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(Leave a message)

Message page # 1 2 3 4 5 6 7 8 9 10 11 12 13 14 15 16 17 18 19 20 21 22 23 24 25 26 27 28

03/03/2018, 14h10


Je viens de prendre connaissance de ton site, c'est pas mal du tout, je voulais me mettre aux IR depuis un bout de temps, et là j'aurais quelques questions.

J'ai énormément de matériel de musique et j'aimerais tout centraliser dans un Helix.
Pour ça il faudrait que je puisse séparer chaque élément de mon rack et de mes pédales de manière indépendante, est-ce possible?
J'imagine que oui, il suffit simplement d'avoir une différence entre l'entrée et la sortie des appareils, comme les tutos que tu proposes.

Par contre j'aimerais pouvoir faire une IR de mon ampli de puissance et là je bloque un peu.
En effet, si je veux sortir le son de mon ampli de puissance il faut obligatoirement que je passe par un baffle et là ça va colorer mon son. Existe-t-il un moyen de récupérer juste un fichier IR de mon ampli de puissance un Mesa Boogie fifty-fifty.
Et pouvoir aussi récupérer un IR de mon baffle seul.

En fait ce que vous je voudrais faire dans le Helix c'est pouvoir charger plusieurs IR de chaque élément de mon rack, un pour le preamp, un pour l'ampli de puissance, un pour le baffle...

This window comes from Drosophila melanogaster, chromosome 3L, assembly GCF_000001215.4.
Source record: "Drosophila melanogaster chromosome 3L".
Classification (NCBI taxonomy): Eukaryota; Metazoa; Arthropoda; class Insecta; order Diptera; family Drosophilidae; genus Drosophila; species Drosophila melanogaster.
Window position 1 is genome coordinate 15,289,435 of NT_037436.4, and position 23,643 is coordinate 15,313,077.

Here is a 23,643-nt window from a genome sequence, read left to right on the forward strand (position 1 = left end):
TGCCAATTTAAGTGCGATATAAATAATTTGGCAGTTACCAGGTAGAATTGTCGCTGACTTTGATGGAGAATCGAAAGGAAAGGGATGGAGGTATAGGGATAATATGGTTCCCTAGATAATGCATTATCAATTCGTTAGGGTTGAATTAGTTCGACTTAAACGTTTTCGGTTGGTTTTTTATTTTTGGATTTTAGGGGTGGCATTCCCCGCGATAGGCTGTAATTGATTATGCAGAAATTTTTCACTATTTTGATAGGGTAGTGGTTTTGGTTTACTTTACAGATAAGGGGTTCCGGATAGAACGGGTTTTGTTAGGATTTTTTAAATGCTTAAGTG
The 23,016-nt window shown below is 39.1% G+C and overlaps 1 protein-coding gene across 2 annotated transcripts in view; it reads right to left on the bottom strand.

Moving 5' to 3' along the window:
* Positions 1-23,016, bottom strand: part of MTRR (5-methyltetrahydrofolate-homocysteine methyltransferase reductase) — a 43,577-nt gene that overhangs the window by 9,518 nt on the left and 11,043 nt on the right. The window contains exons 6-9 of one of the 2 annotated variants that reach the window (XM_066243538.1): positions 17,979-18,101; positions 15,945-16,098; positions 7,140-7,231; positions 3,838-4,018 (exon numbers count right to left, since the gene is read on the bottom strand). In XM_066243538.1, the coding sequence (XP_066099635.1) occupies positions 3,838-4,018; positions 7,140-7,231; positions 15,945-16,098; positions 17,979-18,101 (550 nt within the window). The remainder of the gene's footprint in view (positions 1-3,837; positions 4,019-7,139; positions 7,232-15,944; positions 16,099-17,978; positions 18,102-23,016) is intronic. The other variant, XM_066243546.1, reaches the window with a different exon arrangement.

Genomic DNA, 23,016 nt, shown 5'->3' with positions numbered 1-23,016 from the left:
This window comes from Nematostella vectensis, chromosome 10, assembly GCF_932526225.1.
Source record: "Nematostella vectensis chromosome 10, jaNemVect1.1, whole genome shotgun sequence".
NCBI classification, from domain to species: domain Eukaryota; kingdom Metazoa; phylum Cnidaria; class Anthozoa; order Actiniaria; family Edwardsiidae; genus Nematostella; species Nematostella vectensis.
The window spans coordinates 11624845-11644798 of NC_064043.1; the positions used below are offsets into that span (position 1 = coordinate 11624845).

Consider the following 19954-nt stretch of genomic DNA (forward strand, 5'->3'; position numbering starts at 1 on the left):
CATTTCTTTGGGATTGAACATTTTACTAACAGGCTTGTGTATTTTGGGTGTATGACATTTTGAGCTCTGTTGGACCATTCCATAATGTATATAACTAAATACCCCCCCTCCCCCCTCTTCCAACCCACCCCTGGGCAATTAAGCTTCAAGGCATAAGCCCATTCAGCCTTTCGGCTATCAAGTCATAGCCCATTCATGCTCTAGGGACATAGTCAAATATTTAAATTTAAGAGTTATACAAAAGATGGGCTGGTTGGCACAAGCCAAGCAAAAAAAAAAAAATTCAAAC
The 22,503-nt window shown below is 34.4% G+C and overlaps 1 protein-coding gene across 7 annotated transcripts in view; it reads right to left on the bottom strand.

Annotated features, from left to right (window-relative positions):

Si tu as des idées pour faire quelque chose, je serais ravi d'avoir tes conseils, merci d'avance

Mouss Kerr
01/31/2018, 19h08

Félicitations pour ton site. J'essaie de télécharger les simulateurs d'amplis gratuits sans succès. Je m'y prends certainement mal car je débute. Mon matériel : PC I5 64 bits. DAW Reason 9.5. J'ai créé un dossier VST ajouté dans préférences ... Avancé. J'y ai transféré le fichier DLL mais impossible de l'ouvrir sous Reason. Merci par avance

01/13/2018, 19h29

Solid work across the board. Found myself here because of your amp heads and then never left!